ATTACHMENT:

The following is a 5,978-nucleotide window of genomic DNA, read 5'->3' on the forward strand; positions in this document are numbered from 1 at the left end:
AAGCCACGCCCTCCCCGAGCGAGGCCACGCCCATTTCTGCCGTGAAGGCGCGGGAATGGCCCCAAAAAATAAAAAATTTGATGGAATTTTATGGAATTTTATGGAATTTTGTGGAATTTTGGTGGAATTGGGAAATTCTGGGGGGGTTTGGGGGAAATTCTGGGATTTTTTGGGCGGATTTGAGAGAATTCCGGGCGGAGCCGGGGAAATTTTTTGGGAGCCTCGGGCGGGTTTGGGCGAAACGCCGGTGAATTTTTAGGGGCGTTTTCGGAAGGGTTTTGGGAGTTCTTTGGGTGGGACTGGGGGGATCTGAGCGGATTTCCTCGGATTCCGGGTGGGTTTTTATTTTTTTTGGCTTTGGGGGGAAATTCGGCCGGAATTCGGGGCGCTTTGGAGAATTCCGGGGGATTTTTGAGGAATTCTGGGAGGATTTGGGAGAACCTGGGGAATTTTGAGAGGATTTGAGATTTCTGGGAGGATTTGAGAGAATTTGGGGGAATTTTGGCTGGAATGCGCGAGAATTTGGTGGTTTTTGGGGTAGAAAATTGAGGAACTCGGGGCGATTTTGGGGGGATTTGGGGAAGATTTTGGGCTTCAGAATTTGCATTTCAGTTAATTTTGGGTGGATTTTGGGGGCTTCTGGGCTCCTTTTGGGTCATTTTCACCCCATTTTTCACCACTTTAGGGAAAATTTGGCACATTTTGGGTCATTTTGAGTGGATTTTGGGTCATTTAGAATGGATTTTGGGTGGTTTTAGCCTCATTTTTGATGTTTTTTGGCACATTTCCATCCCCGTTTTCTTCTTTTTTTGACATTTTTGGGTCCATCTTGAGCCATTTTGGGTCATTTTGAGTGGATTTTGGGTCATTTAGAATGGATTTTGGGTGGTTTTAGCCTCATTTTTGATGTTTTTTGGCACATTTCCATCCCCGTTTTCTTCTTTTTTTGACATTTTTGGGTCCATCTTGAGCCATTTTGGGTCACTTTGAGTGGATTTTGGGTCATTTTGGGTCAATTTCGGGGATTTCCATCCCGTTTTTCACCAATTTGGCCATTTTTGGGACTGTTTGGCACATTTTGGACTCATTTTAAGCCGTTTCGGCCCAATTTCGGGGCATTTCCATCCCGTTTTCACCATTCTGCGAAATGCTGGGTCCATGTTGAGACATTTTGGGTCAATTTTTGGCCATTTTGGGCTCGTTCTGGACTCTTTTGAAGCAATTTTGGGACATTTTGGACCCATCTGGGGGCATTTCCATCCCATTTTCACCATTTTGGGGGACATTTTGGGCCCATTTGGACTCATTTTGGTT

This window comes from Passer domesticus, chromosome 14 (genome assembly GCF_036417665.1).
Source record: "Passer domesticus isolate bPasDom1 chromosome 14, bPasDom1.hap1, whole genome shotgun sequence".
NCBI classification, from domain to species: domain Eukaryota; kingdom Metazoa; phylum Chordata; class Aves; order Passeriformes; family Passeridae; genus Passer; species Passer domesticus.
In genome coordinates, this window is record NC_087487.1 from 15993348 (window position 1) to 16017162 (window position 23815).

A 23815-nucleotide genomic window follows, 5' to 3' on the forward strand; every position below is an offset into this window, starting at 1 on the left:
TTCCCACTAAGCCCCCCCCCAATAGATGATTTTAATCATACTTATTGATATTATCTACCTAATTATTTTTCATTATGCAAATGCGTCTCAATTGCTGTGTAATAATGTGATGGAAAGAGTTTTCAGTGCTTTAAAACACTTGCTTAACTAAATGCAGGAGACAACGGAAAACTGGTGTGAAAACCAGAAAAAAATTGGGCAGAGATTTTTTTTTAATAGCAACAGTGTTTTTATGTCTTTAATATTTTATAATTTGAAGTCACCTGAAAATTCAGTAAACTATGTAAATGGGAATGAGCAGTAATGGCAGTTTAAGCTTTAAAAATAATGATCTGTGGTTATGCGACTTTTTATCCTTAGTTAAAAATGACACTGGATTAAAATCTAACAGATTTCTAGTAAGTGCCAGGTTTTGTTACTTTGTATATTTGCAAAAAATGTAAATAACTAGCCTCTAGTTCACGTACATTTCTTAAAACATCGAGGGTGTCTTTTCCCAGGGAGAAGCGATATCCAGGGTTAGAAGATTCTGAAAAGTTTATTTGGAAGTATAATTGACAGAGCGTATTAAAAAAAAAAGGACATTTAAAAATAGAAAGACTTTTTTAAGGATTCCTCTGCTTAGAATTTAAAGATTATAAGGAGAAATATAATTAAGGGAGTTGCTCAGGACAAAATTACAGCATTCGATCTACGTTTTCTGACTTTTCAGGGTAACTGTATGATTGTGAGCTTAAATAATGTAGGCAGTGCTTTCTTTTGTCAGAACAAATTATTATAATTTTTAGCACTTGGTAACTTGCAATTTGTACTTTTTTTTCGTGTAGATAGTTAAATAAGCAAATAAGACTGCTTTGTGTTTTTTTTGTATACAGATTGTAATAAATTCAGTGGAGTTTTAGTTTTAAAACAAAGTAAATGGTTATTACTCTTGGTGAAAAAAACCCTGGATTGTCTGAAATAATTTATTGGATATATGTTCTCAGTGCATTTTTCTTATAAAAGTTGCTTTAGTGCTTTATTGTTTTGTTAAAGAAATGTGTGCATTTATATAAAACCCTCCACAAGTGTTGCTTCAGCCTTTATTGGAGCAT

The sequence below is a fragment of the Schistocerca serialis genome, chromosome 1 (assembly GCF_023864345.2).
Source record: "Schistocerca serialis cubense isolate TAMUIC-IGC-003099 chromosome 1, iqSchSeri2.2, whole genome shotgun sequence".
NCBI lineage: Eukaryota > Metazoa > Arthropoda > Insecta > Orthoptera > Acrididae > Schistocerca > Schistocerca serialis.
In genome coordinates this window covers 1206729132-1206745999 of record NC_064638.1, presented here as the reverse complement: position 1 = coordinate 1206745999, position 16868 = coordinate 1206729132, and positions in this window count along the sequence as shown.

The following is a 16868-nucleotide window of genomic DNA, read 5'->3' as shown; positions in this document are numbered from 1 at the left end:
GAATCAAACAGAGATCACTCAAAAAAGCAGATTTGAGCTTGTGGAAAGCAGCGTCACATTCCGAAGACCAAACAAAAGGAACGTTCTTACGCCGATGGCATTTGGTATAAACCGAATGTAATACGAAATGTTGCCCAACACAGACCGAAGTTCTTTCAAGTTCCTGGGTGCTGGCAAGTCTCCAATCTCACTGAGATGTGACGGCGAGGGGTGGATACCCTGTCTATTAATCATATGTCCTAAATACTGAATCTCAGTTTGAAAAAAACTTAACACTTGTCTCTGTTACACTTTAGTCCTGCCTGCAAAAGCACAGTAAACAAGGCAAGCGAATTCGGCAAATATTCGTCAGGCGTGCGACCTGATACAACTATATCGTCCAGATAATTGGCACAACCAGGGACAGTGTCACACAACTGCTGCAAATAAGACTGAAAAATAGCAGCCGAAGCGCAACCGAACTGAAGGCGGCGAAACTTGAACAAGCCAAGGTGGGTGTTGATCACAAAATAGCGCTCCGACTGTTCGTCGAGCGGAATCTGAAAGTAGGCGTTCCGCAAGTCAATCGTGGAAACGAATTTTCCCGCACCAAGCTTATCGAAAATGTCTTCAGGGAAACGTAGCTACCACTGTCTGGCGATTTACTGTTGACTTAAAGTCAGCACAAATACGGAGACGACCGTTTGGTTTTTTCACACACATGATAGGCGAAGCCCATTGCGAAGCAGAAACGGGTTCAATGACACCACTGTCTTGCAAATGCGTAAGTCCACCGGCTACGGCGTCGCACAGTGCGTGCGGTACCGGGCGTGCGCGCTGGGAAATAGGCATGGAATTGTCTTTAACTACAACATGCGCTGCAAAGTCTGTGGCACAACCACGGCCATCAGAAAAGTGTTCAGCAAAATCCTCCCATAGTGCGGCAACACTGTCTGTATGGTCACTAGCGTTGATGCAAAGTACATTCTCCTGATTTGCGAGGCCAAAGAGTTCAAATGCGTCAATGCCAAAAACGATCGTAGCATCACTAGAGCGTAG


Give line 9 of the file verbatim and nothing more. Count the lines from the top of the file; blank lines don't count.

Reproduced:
The sequence below is a fragment of the Schistocerca serialis genome, chromosome 1 (assembly GCF_023864345.2).